Jew. I’m more of a Jew than Soros is. I probably know more about — he doesn’t go to church, he doesn’t go to religion — synagogue. He doesn’t belong to a synagogue, he doesn’t support Israel, he’s an enemy of Israel. He’s elected eight anarchist [DAs] in the United States. He’s a horrible human being.”
Giuliani was raised Roman Catholic, according to the New York Times.
Ayala, who has said she does not know Soros and did not solicit his money, did not immediately respond to a request for comment on Giuliani’s remarks.
The prosecutor rescinded her ban on pursuing capital punishment after losing her legal fight against Scott, which went all the way to the Florida Supreme Court.
In the interview, the former mayor of New York also accused Soros of “employing” FBI agents and “controlling” former U.S. ambassador to Ukraine Marie Yovanovitch, who testified before Congress that Giuliani played a role in her removal.
The Anti-Defamation League, a U.S.-based international organization that fights anti-Semitism, said Giuliani’s comments were “baffling and offensive” and asked him to apologize in a statement to The Daily Beast.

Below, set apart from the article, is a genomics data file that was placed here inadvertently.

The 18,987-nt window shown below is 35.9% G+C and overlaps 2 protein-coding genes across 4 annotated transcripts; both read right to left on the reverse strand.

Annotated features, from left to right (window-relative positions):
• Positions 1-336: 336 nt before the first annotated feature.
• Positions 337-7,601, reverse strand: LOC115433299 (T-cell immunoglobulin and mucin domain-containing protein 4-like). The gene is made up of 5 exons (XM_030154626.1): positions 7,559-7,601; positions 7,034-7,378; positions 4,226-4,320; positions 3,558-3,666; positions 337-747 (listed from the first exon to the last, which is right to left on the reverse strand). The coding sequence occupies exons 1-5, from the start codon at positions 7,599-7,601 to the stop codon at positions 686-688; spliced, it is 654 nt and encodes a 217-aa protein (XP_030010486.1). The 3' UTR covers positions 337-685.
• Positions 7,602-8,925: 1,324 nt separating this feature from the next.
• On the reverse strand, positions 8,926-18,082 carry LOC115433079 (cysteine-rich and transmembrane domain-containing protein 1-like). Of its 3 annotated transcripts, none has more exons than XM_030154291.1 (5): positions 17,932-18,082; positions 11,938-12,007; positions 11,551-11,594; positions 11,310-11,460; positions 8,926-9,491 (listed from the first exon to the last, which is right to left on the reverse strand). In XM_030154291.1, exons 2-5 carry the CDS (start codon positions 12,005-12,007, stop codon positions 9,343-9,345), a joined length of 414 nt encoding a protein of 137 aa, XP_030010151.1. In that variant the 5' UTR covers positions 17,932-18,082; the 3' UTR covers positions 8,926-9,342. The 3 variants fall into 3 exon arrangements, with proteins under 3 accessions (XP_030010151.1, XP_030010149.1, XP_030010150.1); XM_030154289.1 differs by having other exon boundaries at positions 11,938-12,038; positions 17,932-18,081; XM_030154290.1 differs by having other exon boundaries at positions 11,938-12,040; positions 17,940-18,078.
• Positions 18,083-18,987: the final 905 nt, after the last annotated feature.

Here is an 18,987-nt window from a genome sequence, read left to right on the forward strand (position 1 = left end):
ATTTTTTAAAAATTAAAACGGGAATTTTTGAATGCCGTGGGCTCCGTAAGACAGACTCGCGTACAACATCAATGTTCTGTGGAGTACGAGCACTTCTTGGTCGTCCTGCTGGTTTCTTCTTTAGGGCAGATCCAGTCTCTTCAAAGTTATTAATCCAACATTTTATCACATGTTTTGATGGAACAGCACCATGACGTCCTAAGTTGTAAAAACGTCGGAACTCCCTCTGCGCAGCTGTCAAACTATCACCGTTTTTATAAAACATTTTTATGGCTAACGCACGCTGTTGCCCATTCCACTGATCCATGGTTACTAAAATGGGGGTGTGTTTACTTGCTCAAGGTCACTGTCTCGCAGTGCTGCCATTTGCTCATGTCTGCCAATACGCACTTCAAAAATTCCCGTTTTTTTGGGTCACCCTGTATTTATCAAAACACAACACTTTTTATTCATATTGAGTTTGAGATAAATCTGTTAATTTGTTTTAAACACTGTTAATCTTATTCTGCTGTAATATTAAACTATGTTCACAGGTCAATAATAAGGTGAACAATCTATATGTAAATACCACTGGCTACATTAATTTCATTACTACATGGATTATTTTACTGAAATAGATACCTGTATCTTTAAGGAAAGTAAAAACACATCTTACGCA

“Mr. Giuliani is not the arbiter of who is Jewish and who is not, or what is anti-Semitic and what is not,” ADL CEO Jonathan Greenblatt said. “For decades, George Soros’ philanthropy has been used as fodder for outsized anti-Semitic conspiracy theories insisting there exists Jewish control and manipulation of countries and global events. Mr. Giuliani should apologize and retract his comments immediately, unless he seeks to dog whistle to hardcore anti-Semites and white supremacists who believe this garbage.”
A spokeswoman for Open Society Foundations, a philanthropy network founded by Soros, called Giuliani’s remarks “contemptible” on Twitter and part of a “toxic” campaign to distract from Trump’s impeachment.
Giuliani also told the magazine he trusted Lev Parnas and Igor Fruman, his federally indicted associates accused of violating campaign finance law by funneling foreign donations to U.S. political candidates in an attempt to buy influence, because they “look like Miami people.”
“I know a lot of Miami people that look like that that are perfectly legitimate and act like them,” Giuliani said. “Neither one of them have ever been convicted of a crime. Neither one.”
Both Gov. Ron DeSantis and Scott, now a U.S. senator, have said their campaigns would return thousands of dollars in donations made by the two South Florida businessmen.